Estate getsBy Rick Daysog
$144 mil more
Amid the euphoria surrounding the rise in the stock price of Goldman Sachs Group Inc., Bishop Estate quietly earned an additional $144 million from the Wall Street investment banking firm's initial public offering.
Bishop Estate trustee Henry Peters yesterday disclosed that the trust on Monday received $144 million in final partnership distribution from Goldman, which yesterday began trading as a public company for the first time in its 130-year history.
Those distributions are on top of some $477 million in gains enjoyed by the estate through its sale of 9 million shares of Goldman stock in the offering.
The Bishop Estate -- a nonprofit charitable trust that operates the Kamehameha Schools for children of Hawaiian ancestry -- has earned $900 million in quarterly partnership distributions since its initial investment in Goldman back in late 1992, Peters said. It also retains 21.9 million shares in Goldman, or about 4.7 percent of the company, valued at about $1.55 billion based on yesterday's closing stock price.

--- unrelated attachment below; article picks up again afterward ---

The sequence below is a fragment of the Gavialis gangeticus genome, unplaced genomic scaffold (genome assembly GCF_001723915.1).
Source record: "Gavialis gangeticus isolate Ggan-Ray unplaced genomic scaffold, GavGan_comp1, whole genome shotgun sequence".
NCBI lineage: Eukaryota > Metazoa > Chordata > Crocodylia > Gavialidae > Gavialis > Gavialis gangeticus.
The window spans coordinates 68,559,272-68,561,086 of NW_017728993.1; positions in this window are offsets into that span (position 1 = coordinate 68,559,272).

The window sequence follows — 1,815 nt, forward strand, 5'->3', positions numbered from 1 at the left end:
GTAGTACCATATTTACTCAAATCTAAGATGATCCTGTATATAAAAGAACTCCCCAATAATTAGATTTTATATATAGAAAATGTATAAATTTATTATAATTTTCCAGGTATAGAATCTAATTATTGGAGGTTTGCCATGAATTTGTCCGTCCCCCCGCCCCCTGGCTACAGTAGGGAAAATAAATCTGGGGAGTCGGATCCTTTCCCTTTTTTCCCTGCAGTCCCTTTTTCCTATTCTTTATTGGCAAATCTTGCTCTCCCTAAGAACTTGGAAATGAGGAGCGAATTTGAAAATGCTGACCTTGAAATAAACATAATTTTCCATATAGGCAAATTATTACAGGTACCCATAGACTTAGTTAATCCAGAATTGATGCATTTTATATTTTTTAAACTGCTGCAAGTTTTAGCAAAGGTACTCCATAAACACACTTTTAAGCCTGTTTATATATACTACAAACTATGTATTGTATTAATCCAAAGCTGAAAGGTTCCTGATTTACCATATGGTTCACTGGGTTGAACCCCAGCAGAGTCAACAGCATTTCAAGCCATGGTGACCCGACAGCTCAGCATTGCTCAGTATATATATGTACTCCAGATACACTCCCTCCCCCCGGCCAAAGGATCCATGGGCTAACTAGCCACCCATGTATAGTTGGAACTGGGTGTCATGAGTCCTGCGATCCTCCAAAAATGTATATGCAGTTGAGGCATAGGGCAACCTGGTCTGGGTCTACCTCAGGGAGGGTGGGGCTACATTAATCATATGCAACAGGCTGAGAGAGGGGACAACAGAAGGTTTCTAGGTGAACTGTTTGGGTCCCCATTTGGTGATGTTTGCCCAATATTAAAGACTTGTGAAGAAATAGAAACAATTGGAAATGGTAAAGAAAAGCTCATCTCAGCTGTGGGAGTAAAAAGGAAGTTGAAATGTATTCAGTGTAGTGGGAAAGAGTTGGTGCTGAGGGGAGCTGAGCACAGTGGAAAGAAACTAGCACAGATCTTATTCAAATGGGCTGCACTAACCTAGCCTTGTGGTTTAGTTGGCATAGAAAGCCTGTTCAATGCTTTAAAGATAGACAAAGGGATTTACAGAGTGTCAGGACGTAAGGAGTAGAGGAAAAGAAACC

Overall, Bishop Estate's $500 million investment in Goldman Sachs has increased in value to as much as $3 billion, including the $900 million in partnership distributions.
"This means that we will be able serve the educational needs of more Hawaiian children," Peters said.
For Peters and his fellow trustees, the deal also represents a welcome diversion from the controversy that's rocked the estate and the Kamehameha Schools for the past two years. The IRS is threatening to revoke the estate's tax exempt status if board members don't resign while separate grand juries have indicted Peters and fellow trustee Richard "Dickie" Wong for theft for their alleged role in a kickback scheme involving Bishop Estate land. Both have pleaded not guilty.
Bishop Estate archive